I picked up Gods Will Be Watching the other day. I was impressed by the trailer, the art design, and some of the buzz I heard surrounding it. I heard it described “bad decision” simulator, where you're constantly confronted with catch-22 situations and equally unappealing options, where the “right: answer was a pipe dream and you mostly were just trying to be “less wrong”.
Sadly, that's not the case. There might not be plenty of “right” answers in Gods Will Be Watching, but there sure as hell are a lot of “WRONG, TRY AGAIN STUPID!” ones. The high tension emotional stakes and nervous energy of a hostage situation or medical emergency tend to run out of gas sometime around the fifth or sixth try in a row where everything turns to shit not even halfway through charging your hack bar or running up your antidote meter (what is it with this game and big computer screens with count-downs?).
Arbitrary game overs, painful trial and error, and random flukes make up most of the gameplay experience. The scenarios themselves are terribly repetitive (endure days and days of torture by lying, begging, and confessing without getting killed, mix up antidotes and dig out a hole by shuffling your team about, etc). They'd get to be a chore only doing them once or twice. The fact that it will probably take you several attempts just to make headway on each of them is almost unbelievable.
The worst sin however is that for a game based on story telling and dialog, they didn't bother to make much of either. In a SUCESSFUL run of a scenario you are likely to run into repeated loops of painfully stilted and poorly written dialog. When you consider how many times you'll likely have to try these levels, you end up mashing the left click button to skip it all so much you'll wear a hole in your mouse.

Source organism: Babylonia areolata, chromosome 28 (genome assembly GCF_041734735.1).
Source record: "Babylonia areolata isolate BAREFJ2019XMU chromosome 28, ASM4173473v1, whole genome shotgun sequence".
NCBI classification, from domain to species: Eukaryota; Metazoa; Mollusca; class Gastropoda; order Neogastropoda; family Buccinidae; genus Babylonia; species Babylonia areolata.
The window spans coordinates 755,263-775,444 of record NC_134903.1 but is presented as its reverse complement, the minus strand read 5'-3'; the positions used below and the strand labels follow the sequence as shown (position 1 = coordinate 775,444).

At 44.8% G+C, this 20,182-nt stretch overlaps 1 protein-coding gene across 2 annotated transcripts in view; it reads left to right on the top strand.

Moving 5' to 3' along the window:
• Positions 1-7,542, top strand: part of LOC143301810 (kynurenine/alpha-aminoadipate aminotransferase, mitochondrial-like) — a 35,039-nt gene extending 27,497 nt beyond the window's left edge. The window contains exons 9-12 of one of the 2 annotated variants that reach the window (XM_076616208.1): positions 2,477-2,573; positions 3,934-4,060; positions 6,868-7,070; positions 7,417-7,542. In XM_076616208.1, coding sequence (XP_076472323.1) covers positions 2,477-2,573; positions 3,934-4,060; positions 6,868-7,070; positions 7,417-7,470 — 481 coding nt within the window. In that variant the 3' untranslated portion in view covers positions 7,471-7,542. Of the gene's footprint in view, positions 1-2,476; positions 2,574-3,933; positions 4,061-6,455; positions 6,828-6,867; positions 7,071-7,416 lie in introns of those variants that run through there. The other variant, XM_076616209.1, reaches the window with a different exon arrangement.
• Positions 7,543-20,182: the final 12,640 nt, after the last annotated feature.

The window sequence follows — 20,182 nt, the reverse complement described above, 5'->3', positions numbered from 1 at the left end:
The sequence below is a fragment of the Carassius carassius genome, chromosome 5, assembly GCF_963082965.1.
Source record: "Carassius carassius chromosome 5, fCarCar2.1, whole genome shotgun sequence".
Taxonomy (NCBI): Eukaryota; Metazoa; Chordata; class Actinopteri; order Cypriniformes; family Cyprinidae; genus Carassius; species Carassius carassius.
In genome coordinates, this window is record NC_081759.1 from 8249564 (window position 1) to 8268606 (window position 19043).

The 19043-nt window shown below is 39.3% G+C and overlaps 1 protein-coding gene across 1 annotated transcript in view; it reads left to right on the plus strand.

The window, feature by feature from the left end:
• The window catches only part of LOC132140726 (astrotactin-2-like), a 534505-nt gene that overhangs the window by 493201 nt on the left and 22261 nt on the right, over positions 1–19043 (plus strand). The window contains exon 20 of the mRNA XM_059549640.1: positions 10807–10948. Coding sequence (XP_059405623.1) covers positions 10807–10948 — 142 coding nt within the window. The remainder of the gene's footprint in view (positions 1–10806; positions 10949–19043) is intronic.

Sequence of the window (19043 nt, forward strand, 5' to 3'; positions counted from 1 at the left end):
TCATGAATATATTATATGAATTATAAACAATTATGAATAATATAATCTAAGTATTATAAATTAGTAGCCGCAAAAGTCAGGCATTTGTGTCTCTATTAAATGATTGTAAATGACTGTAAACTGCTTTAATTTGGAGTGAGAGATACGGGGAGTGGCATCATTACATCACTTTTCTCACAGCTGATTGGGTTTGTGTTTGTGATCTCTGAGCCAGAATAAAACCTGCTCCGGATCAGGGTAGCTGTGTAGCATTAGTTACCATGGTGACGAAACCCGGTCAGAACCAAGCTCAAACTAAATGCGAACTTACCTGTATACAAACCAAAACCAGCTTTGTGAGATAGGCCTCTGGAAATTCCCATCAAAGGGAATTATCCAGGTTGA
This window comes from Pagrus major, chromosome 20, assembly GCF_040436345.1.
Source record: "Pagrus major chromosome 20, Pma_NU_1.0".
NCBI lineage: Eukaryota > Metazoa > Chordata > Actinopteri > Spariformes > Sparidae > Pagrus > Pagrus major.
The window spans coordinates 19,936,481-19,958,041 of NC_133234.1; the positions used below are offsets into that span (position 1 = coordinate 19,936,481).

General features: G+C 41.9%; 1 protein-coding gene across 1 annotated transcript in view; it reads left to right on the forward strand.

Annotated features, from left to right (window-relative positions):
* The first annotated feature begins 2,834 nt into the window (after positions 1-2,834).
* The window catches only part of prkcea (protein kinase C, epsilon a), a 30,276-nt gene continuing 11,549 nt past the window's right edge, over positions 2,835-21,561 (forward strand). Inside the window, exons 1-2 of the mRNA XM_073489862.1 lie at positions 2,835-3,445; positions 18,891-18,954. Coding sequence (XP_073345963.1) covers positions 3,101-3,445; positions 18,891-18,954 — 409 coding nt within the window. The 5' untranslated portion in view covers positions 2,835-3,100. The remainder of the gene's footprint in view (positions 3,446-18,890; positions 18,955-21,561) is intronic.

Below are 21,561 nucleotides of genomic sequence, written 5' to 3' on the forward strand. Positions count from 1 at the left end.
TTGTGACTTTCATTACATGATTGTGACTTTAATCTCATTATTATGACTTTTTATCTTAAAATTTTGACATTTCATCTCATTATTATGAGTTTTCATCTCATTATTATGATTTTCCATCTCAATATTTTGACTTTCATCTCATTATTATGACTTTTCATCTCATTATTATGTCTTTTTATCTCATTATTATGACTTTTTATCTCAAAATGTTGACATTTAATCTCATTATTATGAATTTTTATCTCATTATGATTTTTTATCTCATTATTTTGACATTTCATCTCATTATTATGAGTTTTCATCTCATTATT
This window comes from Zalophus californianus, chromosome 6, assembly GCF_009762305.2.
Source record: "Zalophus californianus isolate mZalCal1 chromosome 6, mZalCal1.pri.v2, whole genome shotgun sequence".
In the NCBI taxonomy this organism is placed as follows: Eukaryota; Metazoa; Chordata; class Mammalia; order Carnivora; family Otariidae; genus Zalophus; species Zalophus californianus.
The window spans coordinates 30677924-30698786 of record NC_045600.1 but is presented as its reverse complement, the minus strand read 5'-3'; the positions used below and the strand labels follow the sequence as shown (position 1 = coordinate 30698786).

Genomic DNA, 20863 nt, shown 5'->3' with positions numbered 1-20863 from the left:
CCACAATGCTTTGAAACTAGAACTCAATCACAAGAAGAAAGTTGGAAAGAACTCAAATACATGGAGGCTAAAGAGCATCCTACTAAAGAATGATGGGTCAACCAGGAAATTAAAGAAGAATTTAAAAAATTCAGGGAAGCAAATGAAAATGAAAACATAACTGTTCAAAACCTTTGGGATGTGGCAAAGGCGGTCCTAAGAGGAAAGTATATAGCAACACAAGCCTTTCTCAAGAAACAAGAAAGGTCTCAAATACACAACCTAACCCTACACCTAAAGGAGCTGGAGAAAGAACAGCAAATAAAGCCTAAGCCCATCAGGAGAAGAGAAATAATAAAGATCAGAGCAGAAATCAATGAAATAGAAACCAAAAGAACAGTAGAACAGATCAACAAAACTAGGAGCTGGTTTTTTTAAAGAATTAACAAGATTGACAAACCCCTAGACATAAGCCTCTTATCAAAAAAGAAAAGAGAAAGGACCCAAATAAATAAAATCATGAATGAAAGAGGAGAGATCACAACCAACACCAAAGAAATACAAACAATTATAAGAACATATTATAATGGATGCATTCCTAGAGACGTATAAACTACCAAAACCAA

The characters are generic and the game doesn't give you much reason to care for any of them. There isn't a lot done to make you feel like the hostages are anything more than resources to spend (despite giving you stats at the end that wag their finger at you if you killed any of them), or any time spent making your research team feel like anything other than circulatory systems to shoot unstable compounds into. You're supposed to give a shit about your player character Sgt. Burden (get it, like the Burden of choice, huh huh, CLEVER!) and his army pal Jack, but with the macho 80's dialog they give them and the limited back story, it's hard to form a bond.
It's even harder when the game doesn't even seem to be taking itself seriously. During the torture sequence of Chapter 2 in my game, Jack was beaten to death while trying to think up a lie to tell our captors. My character spent the next three nights having conversations (the same he would have had he been alive) with Jack's ghost/imaginary figment. Ok, fair enough, they still needed to find a way to make that sequence work and while it seems lazy to just give GhostJack the same dialog as LiveJack, I can deal with it.
In Chapter 3, Jack was alive and well to help me play fetch with the dog and dig our way out of a collapsed research station. No explanation offered.
The Gods Will Be Watching? They can watch me uninstall and forget this game.